House, Senate GOP leaders urge SCOTUS to halt ‘dangerous precedent,’ defend Trump’s ballot access

House, Senate GOP leaders urge SCOTUS to halt ‘dangerous precedent,’ defend Trump’s ballot access

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FIRST ON FOX: Republican House and Senate leaders filed an amicus brief in support of former President Donald Trump’s case against the Colorado Supreme Court for removing him from the state’s 2024 ballot. More than 170 lawmakers signed the brief. 

Sen. Ted Cruz, R-Texas, and House Majority Leader Steve Scalise, R-La., filed the brief on Thursday, arguing the court’s decision ‘encroaches’ on Congress’ powers and that Congress must pass authorizing legislation to enforce the 14th Amendment, which the Colorado Supreme Court cited as the basis for removing Trump. 

‘The radical left consistently does what they claim their opponents are doing. While President Biden and his allies claim they are defending democracy, their supporters are working to undermine democracy by banning Biden’s likely general election opponent from appearing on the ballot,’ Cruz said in a statement to Fox News Digital. ‘The American people see through this, and I’m confident the Supreme Court will as well.’

Scalise said in a statement that the Colorado court is ‘setting a dangerous precedent’ and ‘subverting the will of the American people.’

‘Not only does the Colorado Supreme Court have no authority to remove President Trump from the ballot in the 2024 presidential election, but the broad and ill-defined justifications they use can easily be abused in the future to block political opponents from assuming office,’ he said. 

House Majority Whip Tom Emmer, R-Minn., one of the lawmakers who signed the brief, said ‘liberal activist judges’ are weaponizing the legal system against Trump ‘solely because they despise him.’

Sen. John Kennedy, R-La., another signer, said the Colorado Supreme Court ‘mis-stepped and overstepped.’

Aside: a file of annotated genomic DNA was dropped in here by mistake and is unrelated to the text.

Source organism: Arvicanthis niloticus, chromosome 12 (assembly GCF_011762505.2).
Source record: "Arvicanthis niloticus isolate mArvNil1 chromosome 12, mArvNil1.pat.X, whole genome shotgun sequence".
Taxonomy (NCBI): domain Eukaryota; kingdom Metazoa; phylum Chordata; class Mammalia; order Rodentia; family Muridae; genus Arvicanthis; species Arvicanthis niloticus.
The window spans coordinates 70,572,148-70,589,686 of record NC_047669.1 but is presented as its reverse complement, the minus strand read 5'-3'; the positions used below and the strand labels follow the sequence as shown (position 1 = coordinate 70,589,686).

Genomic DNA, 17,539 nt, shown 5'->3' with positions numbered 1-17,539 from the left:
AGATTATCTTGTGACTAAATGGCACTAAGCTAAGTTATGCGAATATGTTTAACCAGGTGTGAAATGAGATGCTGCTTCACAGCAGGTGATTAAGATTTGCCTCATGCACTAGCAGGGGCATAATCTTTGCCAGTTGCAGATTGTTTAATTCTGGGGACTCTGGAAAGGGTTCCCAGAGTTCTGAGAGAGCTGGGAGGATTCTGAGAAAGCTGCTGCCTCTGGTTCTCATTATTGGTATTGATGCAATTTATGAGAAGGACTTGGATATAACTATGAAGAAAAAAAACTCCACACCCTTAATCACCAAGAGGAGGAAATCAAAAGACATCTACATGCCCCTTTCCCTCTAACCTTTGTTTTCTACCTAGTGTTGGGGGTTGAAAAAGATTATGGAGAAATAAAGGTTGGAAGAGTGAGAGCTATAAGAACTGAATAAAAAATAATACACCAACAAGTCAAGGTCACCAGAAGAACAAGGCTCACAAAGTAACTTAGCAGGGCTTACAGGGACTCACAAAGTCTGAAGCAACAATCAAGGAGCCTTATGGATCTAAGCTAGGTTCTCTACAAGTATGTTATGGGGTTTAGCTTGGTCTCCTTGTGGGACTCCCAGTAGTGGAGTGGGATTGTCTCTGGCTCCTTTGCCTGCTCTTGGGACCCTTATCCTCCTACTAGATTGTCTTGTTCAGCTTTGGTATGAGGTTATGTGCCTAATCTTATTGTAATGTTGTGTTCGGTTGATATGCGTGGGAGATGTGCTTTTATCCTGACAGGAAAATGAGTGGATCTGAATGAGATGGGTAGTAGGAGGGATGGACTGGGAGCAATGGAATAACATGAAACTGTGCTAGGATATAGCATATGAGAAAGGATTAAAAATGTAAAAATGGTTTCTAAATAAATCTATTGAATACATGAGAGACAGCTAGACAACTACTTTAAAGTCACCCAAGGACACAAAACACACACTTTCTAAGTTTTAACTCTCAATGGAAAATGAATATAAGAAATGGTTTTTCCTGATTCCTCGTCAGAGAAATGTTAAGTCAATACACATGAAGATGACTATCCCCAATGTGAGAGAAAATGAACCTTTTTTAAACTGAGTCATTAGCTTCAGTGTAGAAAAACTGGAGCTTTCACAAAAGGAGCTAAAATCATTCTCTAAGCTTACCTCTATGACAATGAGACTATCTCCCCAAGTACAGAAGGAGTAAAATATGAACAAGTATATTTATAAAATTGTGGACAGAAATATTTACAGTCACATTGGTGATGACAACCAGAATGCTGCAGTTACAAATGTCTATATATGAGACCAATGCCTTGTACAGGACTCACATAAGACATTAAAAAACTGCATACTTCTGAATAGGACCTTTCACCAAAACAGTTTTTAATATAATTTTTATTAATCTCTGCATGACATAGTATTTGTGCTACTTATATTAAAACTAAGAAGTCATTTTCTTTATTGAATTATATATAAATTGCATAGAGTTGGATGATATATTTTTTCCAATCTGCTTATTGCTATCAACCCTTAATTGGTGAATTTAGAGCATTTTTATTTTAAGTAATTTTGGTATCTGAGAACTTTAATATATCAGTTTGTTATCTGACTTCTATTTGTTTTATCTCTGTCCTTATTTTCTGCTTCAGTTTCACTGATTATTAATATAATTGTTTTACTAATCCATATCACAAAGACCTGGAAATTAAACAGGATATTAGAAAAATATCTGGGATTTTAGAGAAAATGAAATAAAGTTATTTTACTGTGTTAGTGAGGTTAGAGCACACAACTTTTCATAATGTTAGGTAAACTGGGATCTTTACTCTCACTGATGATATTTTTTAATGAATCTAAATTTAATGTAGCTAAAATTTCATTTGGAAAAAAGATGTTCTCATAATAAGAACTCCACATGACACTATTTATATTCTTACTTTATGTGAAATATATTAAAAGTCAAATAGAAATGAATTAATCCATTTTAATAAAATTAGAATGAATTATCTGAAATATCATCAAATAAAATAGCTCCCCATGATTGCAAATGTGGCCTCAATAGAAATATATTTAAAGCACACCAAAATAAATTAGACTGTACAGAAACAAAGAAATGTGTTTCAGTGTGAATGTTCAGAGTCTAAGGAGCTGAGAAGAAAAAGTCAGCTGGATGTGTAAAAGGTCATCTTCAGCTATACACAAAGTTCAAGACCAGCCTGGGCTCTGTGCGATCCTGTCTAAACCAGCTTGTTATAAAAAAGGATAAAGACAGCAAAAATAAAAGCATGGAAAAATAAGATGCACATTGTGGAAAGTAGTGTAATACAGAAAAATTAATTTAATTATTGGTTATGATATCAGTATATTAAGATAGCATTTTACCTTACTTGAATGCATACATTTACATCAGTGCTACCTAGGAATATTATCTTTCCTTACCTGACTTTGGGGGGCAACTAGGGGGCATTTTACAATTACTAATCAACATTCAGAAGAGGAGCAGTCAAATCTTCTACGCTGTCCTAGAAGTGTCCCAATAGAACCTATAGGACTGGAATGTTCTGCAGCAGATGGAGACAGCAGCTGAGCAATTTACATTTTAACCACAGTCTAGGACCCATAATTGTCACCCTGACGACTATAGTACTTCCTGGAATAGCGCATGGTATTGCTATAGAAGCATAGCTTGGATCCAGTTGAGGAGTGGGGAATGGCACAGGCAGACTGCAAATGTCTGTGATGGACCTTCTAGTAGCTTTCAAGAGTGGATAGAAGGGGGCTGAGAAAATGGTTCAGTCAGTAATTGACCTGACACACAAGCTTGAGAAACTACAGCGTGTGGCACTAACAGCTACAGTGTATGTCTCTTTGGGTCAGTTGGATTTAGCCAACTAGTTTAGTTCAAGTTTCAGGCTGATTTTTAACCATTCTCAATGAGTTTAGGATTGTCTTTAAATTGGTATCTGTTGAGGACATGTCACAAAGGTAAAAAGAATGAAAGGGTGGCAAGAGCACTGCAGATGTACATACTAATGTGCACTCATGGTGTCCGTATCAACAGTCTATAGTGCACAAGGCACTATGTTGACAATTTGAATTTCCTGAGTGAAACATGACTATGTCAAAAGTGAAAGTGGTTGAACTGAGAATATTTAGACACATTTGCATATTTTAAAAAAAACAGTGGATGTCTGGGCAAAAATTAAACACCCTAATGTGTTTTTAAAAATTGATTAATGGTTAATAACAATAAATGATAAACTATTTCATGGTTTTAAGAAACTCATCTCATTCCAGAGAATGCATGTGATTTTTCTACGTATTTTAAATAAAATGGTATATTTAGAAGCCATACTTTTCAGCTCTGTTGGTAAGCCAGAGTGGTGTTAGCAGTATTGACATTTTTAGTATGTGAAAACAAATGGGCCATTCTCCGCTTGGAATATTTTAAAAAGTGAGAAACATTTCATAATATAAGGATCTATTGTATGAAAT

Lawmakers assert in the 29-page amicus brief that it infringes on the prerogatives of Congress members and argue the court overlooked various textual and structural limitations in Section 3 of the 14th Amendment, which says no one shall assume office if they have engaged in insurrection or rebellion against the U.S. government.

Additionally, they criticized the court for adopting a broad interpretation of what it means to ‘engage in insurrection,’ which they believe could result in the widespread misuse of the 14th Amendment against political opponents.

‘The Colorado Supreme Court’s decision severely intrudes on those congressional powers first by allowing enforcement of Section 3 without congressional authorization, and then by concluding that Section 3 authorizes a state to de-ballot a candidate,’ the brief states. ‘The Fourteenth Amendment expressly gives Congress the ‘power to enforce, by appropriate legislation, the provisions of this article.’’ 

‘In other words, Section 3 enforcement mechanisms are left to Congress, not to a patchwork of state officials and courts,’ lawmakers wrote. 

The brief states that if Congress decides to approve enforcement legislation outside of criminal contexts, it has the option to narrow down the scope by providing more specific definitions for terms like ‘engaging in’ and ‘insurrection.’ 

‘Congress could even require a factfinding process and standards of proof that accord with the gravity of the consequence,’ the brief read.

The brief contends that ‘in polarized times, it is easy to cast an opponent’s rhetoric about the outcome of elections as encouraging others to obstruct the peaceful transfer of power.’

‘According to President Biden, a sizable portion of the Republican electorate, if not all of it, is determined to destroy democracy,’ the brief read. ‘When partisan state officials believe so much is at stake, they may go to great lengths to interfere with the ordinary democratic process. That makes it all the more critical to minimize the partisan incentive to boot opponents off the ballot using the incredible sanction of Section 3.’ 

In December, the Colorado Supreme Court disqualified Trump from appearing on the state’s ballots in 2024.

The disqualification, which was made under the 14th Amendment of the U.S. Constitution, is related to the Capitol riot on Jan. 6, 2021.

‘We do not reach these conclusions lightly,’ the court’s majority wrote. ‘We are mindful of the magnitude and weight of the questions now before us. We are likewise mindful of our solemn duty to apply the law, without fear or favor, and without being swayed by public reaction to the decisions that the law mandates we reach.’

In a previous ruling, Colorado District Judge Sarah B. Wallace allowed Trump to stay on the ballot, but found that Trump ‘engaged in insurrection’ for his role in the Jan. 6 Capitol riot.

Colorado Secretary of State Jena Griswold said in a statement that she would ‘continue to follow court guidance on this important issue.’

‘The Colorado Supreme Court has ruled that Donald Trump is barred from the Colorado ballot for inciting the January 6 insurrection and attempting to overturn the 2020 Presidential Election. This decision may be appealed,’ Griswold wrote.

Fox News’ Bill Mears and Adam Sabes contributed to this report. 

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